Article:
After all-night negotiations that kept Americans on the edge of their seats, railroad employees have decided to forgo a planned strike early Thursday morning after companies and unions finally reached an agreement over better pay, working conditions, and benefits.
The agreement means that the U.S. has avoided a walkout that would have upended passenger train travel, crippled supply chains, and likely added fuel to an inflation fire that is already burning hot.
But the agreement is only tentative—and temporary. The railroad labor dispute came to a head this week with railroad employees demanding more flexible work schedules, wage increases, and better health care benefits.
Discontent among railroad employees stretches back years, though, with employees angry over cost-cutting measures that have led to record profits for rail companies and shareholders, but that have also wiped out thousands of jobs. And it involves everyone from U.S. Sen. Bernie Sanders to Warren Buffett, who through his holding company, Berkshire Hathaway, owns one of the major railroad companies involved in the labor dispute.
Here’s what you need to know about the great railroad strike that wasn’t.
Around 60,000 rail workers threatened to walk off the job this week, demanding companies to come to the table with better proposals on attendance schedules, sick leave, and better pay.
Had it gone through, the railroad strike could have disrupted the transportation of 30% of U.S. goods, and cost the U.S. economy as much as $2 billion a day, according to the Association of American Railroads. The U.S. Chamber of Commerce, a body representing U.S. business interests, warned earlier this week that it could be a “national economic disaster.”
While a strike has been averted for now, the reasons behind the discontent go back years.
Years of cutbacks on expenses have led to staff shortages in the rail industry, employees argued. Strict attendance policies have been at the heart of the labor dispute, with workers saying they have been penalized for taking days off for being sick, or when tending to family emergencies. Fewer employees are doing more work, railroad workers say, and have to be on call at all hours.
Employment in railroads has seen a steep drop-off in recent years. The industry lost 40,000 jobs between November 2018 and December 2020 out of around 180,000 employees in 2018, according to the Bureau of Labor Statistics, reflecting a decades-long trend that has seen employment drop by nearly 90% since the late 1940s.
Over the past several years, in addition to cutting back on staff, railroad companies including BNSF have resorted to other cost-cutting measures such as making trains longer, while also hiking prices during the pandemic.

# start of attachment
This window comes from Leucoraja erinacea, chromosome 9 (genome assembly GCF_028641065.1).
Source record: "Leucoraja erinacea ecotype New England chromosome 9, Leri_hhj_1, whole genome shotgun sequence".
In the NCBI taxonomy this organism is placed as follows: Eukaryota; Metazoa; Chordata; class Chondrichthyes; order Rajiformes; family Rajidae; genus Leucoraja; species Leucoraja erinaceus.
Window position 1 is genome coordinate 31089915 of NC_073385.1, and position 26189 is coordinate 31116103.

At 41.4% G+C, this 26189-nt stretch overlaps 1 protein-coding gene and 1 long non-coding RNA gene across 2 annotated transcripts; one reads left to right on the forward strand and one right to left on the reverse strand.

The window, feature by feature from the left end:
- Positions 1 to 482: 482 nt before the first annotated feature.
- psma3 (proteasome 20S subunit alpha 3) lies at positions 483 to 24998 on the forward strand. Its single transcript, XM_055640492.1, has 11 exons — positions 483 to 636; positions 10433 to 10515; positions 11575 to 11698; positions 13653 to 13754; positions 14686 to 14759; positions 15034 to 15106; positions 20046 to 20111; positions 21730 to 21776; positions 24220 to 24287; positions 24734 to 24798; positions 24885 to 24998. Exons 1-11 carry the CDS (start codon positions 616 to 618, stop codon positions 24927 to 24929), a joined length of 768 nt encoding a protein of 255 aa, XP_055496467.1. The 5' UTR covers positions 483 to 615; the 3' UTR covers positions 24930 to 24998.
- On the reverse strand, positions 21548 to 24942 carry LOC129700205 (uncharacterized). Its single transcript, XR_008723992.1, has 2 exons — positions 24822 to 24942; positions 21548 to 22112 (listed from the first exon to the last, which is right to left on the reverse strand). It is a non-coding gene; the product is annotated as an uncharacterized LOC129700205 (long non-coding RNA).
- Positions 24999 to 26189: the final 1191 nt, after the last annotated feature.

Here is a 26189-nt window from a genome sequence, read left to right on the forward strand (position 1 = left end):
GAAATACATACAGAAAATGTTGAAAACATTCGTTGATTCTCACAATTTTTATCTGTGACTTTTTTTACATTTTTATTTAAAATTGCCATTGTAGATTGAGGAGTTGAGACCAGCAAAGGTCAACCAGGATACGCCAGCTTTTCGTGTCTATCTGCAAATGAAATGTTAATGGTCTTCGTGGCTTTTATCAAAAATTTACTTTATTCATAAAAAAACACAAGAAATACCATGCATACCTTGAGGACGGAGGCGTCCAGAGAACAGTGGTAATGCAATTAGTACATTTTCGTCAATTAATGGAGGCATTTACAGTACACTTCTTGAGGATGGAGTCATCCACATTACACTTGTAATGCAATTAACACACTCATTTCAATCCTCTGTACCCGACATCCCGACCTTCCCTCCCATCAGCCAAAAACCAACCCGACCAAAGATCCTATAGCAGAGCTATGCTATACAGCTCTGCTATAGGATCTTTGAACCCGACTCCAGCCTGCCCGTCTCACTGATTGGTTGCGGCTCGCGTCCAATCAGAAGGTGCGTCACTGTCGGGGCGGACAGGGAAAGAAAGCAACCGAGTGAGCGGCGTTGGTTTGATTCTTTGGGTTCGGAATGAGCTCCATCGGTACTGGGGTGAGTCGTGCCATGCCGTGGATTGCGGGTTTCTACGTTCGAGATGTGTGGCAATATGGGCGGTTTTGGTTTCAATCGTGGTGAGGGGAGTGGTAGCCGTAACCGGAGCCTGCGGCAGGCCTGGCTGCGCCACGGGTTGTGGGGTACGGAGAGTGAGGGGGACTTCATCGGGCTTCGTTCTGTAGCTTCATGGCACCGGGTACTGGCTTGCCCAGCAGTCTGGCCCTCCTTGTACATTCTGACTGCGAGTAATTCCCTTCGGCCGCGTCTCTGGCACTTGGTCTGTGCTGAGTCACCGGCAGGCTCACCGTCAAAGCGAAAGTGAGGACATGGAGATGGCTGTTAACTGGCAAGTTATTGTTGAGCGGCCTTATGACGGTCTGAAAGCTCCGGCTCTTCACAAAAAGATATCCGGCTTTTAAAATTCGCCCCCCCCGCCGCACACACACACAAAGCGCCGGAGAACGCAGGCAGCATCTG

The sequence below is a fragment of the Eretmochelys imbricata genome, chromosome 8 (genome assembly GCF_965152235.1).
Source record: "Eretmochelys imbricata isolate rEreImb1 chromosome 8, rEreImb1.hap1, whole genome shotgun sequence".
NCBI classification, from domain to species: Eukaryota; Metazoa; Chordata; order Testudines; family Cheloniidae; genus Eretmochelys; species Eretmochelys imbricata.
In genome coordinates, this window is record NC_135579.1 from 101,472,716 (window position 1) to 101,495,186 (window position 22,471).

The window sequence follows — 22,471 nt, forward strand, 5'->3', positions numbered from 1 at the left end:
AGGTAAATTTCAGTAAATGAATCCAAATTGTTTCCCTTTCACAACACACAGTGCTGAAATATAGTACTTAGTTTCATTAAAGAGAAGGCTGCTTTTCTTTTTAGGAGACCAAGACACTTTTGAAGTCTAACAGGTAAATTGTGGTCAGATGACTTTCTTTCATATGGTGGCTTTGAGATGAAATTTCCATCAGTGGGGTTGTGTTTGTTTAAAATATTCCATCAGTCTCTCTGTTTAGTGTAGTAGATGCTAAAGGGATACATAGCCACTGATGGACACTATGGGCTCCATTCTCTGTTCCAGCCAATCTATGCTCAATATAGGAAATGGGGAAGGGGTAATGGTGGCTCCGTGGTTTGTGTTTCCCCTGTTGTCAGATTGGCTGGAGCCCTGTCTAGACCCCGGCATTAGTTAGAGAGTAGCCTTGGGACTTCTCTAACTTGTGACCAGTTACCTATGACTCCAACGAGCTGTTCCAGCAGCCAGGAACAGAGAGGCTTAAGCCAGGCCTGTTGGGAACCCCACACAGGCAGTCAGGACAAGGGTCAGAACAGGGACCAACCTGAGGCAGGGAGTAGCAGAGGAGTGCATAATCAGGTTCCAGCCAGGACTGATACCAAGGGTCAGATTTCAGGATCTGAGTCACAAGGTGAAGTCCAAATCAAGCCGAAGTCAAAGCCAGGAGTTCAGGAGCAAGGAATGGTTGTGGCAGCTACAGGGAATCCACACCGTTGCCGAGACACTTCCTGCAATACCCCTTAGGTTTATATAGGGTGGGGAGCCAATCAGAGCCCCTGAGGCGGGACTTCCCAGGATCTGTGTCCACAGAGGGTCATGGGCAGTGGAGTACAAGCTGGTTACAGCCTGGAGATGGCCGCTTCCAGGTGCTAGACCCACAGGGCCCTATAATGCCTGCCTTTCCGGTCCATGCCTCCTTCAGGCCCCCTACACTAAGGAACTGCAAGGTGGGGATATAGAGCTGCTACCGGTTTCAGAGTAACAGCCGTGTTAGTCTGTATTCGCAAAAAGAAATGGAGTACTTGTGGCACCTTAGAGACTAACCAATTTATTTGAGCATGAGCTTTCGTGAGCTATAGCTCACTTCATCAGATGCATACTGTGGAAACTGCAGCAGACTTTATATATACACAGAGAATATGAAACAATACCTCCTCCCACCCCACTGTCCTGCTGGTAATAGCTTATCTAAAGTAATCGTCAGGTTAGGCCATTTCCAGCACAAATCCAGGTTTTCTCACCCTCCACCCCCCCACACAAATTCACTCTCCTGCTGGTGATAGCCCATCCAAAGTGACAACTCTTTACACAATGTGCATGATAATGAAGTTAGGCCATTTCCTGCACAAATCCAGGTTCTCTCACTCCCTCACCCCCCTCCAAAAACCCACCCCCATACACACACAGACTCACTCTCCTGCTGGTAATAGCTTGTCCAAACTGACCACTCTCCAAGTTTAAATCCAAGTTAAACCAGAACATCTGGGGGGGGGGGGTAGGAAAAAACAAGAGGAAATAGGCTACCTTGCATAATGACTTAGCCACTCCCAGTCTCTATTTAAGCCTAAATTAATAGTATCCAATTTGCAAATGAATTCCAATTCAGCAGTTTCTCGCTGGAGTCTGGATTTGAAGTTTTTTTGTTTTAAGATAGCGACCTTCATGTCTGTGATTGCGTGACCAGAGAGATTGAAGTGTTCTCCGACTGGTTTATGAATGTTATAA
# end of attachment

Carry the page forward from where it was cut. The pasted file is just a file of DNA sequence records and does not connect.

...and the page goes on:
The result, railroad workers say, is that fewer employees are doing more work, and have to be on call at all hours.
Buffett’s labor disputes
While cost-cutting measures have made life harder for employees, they have led to windfall profits for Buffett and other rail tycoons.
Both BNSF and Union Pacific—the two largest freight rail corporations in the U.S.—posted record earnings last year. Shareholders have benefited from the profits, with U.S. rail companies spending $196 billion in buybacks and dividends since 2010, according to the Surface Transportation Board, an independent federal regulatory agency.
A spokesperson from Buffett’s BNSF told Fortune that the company was “pleased” that an agreement with labor unions had been reached and that a strike had been avoided. A spokesperson from Union Pacific told Fortune that the company was preparing to approve “historic wage increases” for employees once the agreement is ratified by union members.
The new agreement, if it goes through, will see compounded wages increase by up to 24% over the next five years including retroactive payments, according to a shared statement by railroad trade unions BLET and SMART. The agreement also loosens the industry’s attendance requirements, allowing for more expansive sick leave and medical exemption policies. The agreement still needs to be ratified by union members to be considered final.
Warren Buffett and BNSF have been at the center of railroad workers’ demands since last April, when railroad union members protested outside the first in-person annual meeting of Berkshire Hathaway shareholders in over two years in Buffett’s hometown of Omaha, demanding pay increases and better working conditions.
Earlier this week, Dennis Pierce, a top negotiator representing railroad unions, accused BNSF and Union Pacific of holding up progress, specifically where attendance and sick leave policies were concerned. BNSF responded to the accusations by calling Pierce’s claim “categorically false.”
Earlier this week, notable union ally Sen. Bernie Sanders urged Buffett to come to an agreement with protesters.
It isn’t the first time Sanders has argued with Buffett over his relationship with labor unions. Last year, Sanders sent a letter to Buffett asking him to intervene in a labor dispute between workers and a steelmaking company owned by Berkshire Hathaway. Buffett eventually declined to involve himself in the negotiations.
“During the pandemic, Mr. Buffett became $36 billion richer. He must ensure that rail workers receive decent wages and safe working conditions,” Sanders wrote in a Tuesday tweet.
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